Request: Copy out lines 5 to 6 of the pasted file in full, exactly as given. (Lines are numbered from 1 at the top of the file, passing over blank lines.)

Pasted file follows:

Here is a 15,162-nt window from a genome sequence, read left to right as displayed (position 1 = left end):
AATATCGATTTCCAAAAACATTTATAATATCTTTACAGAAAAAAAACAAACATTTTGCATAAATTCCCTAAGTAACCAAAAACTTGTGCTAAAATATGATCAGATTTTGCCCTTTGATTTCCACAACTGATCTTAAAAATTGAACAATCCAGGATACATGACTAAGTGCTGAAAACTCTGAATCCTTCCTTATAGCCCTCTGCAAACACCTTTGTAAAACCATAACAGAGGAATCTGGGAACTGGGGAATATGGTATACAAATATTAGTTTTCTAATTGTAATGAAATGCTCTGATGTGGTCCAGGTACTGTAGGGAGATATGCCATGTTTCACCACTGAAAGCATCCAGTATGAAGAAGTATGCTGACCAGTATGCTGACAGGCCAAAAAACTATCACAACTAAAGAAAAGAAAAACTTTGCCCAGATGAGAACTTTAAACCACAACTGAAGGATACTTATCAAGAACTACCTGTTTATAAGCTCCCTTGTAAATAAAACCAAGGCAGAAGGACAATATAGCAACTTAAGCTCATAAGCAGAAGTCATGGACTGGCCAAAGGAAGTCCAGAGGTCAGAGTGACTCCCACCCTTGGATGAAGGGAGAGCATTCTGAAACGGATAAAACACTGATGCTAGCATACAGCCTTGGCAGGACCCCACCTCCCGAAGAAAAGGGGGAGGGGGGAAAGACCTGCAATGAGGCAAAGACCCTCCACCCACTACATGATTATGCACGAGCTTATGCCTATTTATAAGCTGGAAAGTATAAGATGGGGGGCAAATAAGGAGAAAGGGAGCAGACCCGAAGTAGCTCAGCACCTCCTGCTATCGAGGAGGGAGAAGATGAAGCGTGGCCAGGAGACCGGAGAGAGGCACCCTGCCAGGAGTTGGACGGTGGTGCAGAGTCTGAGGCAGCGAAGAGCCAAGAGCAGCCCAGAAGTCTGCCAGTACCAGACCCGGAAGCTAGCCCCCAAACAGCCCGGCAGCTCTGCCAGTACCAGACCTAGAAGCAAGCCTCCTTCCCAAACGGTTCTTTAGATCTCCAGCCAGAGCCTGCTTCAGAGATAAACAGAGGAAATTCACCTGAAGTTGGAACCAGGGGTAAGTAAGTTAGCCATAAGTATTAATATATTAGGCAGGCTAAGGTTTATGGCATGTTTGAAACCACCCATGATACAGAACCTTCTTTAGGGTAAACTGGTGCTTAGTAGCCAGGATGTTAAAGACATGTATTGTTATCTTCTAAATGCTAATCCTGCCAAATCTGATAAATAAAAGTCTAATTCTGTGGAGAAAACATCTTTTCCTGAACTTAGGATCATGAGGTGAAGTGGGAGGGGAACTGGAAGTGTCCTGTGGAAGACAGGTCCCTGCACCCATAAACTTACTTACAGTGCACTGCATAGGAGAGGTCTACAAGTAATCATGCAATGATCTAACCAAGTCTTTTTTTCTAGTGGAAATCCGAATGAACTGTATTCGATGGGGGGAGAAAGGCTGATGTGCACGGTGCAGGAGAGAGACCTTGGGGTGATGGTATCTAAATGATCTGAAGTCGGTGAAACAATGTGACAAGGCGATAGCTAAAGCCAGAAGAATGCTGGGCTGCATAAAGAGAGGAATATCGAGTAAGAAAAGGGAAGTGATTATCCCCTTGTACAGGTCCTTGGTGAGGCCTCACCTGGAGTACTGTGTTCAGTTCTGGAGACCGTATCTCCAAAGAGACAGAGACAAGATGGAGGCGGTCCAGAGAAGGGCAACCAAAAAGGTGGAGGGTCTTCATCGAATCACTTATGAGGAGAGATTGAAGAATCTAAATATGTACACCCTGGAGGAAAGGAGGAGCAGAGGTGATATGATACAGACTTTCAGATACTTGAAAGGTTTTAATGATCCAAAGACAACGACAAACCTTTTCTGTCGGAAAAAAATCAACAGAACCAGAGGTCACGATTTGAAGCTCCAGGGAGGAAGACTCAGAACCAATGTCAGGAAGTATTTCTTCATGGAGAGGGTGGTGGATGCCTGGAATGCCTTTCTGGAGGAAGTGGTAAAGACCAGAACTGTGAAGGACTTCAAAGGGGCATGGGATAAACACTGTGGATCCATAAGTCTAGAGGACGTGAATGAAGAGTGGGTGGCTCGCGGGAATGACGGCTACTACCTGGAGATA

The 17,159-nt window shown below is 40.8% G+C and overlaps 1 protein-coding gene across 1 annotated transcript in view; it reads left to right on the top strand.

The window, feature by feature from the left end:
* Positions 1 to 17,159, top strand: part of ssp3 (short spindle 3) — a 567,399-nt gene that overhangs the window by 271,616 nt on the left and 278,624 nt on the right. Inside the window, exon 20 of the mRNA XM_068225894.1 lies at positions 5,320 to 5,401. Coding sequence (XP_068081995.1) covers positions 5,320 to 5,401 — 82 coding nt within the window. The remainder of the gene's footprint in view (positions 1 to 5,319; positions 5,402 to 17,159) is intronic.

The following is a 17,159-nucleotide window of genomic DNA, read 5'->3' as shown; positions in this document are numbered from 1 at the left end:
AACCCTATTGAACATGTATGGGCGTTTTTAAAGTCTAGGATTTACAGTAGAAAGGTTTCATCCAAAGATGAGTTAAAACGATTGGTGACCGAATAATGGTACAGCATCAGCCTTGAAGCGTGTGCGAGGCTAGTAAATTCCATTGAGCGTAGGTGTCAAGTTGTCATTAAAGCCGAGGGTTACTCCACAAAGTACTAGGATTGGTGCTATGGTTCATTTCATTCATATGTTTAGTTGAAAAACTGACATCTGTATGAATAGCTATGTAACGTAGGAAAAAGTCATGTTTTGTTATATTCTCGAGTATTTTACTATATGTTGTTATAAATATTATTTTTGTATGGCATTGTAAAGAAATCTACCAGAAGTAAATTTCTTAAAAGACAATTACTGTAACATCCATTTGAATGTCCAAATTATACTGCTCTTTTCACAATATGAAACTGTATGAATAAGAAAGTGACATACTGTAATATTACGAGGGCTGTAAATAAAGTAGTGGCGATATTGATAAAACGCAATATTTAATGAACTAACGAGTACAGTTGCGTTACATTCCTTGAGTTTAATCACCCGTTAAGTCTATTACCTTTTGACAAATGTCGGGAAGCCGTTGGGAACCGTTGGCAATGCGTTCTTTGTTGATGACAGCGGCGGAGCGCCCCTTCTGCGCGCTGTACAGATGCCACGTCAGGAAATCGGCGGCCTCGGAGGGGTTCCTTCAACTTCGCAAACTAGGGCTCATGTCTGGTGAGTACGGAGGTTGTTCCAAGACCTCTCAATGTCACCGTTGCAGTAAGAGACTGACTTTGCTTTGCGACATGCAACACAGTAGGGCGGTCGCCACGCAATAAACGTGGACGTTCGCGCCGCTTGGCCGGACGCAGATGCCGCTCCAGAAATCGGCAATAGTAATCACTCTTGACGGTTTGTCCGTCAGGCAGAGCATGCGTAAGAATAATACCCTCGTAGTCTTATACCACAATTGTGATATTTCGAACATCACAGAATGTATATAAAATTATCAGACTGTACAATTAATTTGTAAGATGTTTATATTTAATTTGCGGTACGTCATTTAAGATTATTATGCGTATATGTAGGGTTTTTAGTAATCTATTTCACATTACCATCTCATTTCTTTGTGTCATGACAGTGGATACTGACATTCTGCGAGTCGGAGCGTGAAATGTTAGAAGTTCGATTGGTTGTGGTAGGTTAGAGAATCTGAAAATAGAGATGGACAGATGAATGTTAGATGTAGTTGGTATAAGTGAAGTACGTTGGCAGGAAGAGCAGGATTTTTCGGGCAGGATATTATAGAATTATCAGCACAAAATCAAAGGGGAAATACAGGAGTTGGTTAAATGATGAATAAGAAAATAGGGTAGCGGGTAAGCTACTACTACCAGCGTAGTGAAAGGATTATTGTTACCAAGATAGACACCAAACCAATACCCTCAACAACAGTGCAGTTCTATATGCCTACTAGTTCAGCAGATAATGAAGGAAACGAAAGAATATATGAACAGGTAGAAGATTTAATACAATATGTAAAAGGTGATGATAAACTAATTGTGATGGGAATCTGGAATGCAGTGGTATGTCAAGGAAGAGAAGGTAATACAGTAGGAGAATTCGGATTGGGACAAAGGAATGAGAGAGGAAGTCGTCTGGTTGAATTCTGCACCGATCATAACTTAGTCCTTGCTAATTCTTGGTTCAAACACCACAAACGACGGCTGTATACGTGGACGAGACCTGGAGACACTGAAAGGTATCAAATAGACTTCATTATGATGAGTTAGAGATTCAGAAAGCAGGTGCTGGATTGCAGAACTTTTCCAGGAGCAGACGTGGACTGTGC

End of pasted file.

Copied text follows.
* Positions 1 to 17,159, top strand: part of ssp3 (short spindle 3) — a 567,399-nt gene that overhangs the window by 271,616 nt on the left and 278,624 nt on the right. Inside the window, exon 20 of the mRNA XM_068225894.1 lies at positions 5,320 to 5,401. Coding sequence (XP_068081995.1) covers positions 5,320 to 5,401 — 82 coding nt within the window. The remainder of the gene's footprint in view (positions 1 to 5,319; positions 5,402 to 17,159) is intronic.

The following is a 17,159-nucleotide window of genomic DNA, read 5'->3' as shown; positions in this document are numbered from 1 at the left end: